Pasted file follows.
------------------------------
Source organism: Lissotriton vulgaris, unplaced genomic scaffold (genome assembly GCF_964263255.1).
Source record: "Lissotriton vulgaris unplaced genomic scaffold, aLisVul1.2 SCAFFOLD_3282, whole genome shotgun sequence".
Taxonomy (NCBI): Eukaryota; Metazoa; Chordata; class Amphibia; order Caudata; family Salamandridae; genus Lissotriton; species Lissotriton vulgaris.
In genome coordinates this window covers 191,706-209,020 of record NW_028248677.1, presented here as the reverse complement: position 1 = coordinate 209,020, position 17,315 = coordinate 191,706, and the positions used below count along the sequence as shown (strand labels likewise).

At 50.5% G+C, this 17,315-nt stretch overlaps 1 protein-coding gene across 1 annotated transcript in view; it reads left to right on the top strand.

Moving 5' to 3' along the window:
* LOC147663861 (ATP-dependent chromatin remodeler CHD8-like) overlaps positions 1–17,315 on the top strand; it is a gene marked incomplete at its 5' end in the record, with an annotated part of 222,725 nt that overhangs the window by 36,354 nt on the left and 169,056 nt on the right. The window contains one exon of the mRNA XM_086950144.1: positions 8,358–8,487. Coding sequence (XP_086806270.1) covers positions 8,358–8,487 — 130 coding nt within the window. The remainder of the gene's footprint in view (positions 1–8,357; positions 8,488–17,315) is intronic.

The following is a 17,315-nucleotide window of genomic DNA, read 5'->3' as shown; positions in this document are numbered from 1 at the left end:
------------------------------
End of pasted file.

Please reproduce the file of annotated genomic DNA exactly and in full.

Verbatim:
Source organism: Lissotriton vulgaris, unplaced genomic scaffold (genome assembly GCF_964263255.1).
Source record: "Lissotriton vulgaris unplaced genomic scaffold, aLisVul1.2 SCAFFOLD_3282, whole genome shotgun sequence".
Taxonomy (NCBI): Eukaryota; Metazoa; Chordata; class Amphibia; order Caudata; family Salamandridae; genus Lissotriton; species Lissotriton vulgaris.
In genome coordinates this window covers 191,706-209,020 of record NW_028248677.1, presented here as the reverse complement: position 1 = coordinate 209,020, position 17,315 = coordinate 191,706, and the positions used below count along the sequence as shown (strand labels likewise).

At 50.5% G+C, this 17,315-nt stretch overlaps 1 protein-coding gene across 1 annotated transcript in view; it reads left to right on the top strand.

Moving 5' to 3' along the window:
* LOC147663861 (ATP-dependent chromatin remodeler CHD8-like) overlaps positions 1–17,315 on the top strand; it is a gene marked incomplete at its 5' end in the record, with an annotated part of 222,725 nt that overhangs the window by 36,354 nt on the left and 169,056 nt on the right. The window contains one exon of the mRNA XM_086950144.1: positions 8,358–8,487. Coding sequence (XP_086806270.1) covers positions 8,358–8,487 — 130 coding nt within the window. The remainder of the gene's footprint in view (positions 1–8,357; positions 8,488–17,315) is intronic.

The following is a 17,315-nucleotide window of genomic DNA, read 5'->3' as shown; positions in this document are numbered from 1 at the left end: